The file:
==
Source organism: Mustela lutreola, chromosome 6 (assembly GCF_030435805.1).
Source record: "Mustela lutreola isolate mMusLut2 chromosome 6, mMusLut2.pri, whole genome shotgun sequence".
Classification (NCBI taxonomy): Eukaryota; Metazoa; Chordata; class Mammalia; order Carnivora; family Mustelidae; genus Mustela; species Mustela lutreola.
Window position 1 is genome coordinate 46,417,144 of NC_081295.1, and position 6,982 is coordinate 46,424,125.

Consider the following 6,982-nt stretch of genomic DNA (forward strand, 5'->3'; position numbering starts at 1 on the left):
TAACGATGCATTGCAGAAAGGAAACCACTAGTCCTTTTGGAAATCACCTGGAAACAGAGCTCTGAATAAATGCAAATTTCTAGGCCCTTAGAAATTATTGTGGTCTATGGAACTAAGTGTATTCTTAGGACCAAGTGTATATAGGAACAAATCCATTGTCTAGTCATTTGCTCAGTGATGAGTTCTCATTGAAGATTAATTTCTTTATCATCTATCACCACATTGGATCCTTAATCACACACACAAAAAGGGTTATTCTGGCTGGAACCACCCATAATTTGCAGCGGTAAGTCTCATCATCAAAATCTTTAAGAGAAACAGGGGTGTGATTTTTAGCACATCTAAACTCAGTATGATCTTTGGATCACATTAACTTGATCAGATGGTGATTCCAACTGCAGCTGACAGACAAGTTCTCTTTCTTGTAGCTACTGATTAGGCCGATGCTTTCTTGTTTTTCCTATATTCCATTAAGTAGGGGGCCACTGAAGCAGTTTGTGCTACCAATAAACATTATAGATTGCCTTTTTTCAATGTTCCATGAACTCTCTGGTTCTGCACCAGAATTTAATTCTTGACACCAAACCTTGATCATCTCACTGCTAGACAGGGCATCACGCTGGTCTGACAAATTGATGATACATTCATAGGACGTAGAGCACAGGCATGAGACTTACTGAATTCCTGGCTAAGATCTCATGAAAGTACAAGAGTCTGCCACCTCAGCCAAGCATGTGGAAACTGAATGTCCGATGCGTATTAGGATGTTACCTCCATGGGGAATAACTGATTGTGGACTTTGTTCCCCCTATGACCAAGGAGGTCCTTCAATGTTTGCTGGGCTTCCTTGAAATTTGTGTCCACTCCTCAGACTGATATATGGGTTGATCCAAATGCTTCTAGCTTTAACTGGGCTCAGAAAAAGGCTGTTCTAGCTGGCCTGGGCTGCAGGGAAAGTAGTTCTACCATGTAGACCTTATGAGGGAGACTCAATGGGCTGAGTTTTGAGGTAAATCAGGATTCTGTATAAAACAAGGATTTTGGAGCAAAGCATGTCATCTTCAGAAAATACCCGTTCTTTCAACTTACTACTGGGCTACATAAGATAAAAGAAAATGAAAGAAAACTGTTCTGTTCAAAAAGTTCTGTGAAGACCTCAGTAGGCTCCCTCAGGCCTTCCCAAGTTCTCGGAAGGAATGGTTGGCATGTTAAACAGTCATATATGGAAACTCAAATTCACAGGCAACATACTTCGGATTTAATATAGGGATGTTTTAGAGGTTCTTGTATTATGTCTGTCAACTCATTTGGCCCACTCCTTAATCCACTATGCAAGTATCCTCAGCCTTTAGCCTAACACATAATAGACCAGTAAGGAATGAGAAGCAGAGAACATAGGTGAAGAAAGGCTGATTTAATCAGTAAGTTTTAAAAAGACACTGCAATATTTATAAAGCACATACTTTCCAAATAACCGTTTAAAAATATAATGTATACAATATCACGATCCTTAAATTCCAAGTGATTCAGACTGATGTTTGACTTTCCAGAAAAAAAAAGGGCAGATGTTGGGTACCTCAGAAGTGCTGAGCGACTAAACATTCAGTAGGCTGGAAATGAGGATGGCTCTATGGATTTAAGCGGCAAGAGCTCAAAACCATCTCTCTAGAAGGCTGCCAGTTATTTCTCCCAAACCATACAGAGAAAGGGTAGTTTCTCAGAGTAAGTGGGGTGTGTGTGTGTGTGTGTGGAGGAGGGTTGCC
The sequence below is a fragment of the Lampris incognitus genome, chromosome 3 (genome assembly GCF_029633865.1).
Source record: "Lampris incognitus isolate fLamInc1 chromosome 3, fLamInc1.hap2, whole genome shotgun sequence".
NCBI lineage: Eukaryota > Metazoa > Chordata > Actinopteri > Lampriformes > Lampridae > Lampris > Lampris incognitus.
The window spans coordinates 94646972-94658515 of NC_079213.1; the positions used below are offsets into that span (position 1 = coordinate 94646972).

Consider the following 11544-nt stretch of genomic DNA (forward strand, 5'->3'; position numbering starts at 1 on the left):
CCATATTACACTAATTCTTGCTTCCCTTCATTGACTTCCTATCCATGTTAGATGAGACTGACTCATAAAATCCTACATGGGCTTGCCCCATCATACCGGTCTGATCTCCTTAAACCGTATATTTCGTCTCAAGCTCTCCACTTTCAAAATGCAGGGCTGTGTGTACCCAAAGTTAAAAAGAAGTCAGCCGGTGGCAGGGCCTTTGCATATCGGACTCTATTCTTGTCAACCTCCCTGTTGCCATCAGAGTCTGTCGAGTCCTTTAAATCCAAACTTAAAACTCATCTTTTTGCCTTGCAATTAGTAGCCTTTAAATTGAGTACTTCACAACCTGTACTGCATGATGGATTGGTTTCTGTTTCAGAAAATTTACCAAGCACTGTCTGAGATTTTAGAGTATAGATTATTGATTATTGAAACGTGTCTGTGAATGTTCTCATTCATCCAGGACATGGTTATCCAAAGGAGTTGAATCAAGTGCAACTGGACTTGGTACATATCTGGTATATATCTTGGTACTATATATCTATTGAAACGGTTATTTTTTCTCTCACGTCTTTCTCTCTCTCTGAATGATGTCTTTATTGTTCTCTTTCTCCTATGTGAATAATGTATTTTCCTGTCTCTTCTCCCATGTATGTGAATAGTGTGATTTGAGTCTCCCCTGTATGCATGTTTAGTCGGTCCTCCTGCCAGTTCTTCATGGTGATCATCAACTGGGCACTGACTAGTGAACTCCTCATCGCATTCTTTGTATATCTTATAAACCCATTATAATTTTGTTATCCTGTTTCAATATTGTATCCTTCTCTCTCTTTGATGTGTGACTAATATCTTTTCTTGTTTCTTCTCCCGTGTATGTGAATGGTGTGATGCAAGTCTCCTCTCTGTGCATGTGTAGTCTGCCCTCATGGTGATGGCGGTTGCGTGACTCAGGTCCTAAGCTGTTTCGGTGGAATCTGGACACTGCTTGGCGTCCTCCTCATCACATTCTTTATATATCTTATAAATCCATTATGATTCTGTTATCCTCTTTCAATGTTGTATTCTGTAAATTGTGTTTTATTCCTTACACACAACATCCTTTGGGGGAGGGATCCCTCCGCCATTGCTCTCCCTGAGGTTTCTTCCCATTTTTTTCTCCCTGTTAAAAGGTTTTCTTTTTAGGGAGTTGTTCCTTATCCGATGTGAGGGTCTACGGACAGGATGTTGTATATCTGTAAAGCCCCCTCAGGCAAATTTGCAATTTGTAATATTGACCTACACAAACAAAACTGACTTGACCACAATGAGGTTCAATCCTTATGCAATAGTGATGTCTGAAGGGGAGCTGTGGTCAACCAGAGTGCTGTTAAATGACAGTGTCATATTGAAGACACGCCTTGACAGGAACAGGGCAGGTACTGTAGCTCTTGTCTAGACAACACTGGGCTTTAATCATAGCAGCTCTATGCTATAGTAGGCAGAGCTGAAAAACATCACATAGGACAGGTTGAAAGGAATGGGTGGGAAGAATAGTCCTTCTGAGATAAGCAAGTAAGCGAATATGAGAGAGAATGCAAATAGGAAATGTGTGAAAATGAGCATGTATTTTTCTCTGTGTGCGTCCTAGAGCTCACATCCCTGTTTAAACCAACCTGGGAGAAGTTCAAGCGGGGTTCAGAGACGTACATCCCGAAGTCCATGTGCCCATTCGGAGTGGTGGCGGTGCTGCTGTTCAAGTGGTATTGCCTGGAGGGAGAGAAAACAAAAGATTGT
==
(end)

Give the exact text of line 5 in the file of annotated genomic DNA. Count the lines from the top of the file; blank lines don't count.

Consider the following 6,982-nt stretch of genomic DNA (forward strand, 5'->3'; position numbering starts at 1 on the left):